The political rhetoric has moved in the opposite direction. The Stern Review advocates stabilisation of the global mean surface air temperature at 2.0–2.8˚C (450–550 ppm CO2e). The international negotiations at the United Nations focus on 1.5–2.0˚C (400–450 ppm CO2e).

Figure 1 shows the results of a cost-benefit analysis, combining estimates of the Pigou tax on greenhouse gas emissions with estimates of the supply curve of emission reduction, using much the same information as the IPCC. The result is uncertain – which is why Figure 1 shows probability density functions – and depends on the discount rate – which is why Figure 1 shows three alternatives. Stern’s target is optimal only for a very low pure rate of time preference – so low in fact that the optimum is no longer a Pareto one.2 The UN targets are probably never optimal. Using a utility discount rate that is more in line with those observed in public or private investment leads to substantially less stringent climate policy.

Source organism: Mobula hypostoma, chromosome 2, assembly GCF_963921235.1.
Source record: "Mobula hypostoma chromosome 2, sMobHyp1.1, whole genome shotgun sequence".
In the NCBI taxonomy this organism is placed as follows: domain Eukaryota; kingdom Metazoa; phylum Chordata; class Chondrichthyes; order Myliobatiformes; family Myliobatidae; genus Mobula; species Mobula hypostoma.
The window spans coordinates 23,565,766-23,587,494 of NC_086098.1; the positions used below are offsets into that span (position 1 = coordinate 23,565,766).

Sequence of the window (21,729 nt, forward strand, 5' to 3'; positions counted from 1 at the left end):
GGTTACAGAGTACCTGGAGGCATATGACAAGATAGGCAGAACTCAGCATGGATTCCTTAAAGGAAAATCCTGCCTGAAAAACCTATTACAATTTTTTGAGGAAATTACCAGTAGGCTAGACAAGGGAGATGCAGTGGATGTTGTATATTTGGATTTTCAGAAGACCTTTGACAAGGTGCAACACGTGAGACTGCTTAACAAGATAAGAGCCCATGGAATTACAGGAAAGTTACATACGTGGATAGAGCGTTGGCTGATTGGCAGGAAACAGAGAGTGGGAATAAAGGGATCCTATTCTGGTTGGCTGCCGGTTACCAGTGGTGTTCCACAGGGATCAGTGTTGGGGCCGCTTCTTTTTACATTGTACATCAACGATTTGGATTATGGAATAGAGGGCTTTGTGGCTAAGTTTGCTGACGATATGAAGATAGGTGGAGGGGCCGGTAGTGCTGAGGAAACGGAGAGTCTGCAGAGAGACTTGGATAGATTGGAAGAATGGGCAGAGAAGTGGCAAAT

Figure 1. The optimal concentration of greenhouse gases in the year 2100

Source: Tol (2013).

The Stern Review attracted the attention of people around the world, including Marty Weitzman, who argued that the uncertainty about climate change is such that it violates the axioms underlying expected utility maximisation – and that this justifies arbitrarily stringent climate policy (Weitzman 2009). However, Weitzman’s Dismal Theorem only holds in the absence of climate policy – if emission reduction is included in the analysis, expected utility maximisation works fine (Hwang et al. 2013, Millner 2013). Furthermore, Weitzman’s result is, strictly, not about climate policy; he finds that expected utility maximisation should not be used to analyse policy. Alternative decision criteria – minimax regret, bad tail minimisation – recommend climate policy targets similar to those suggested by expected utility maximisation (Anthoff and Tol 2014).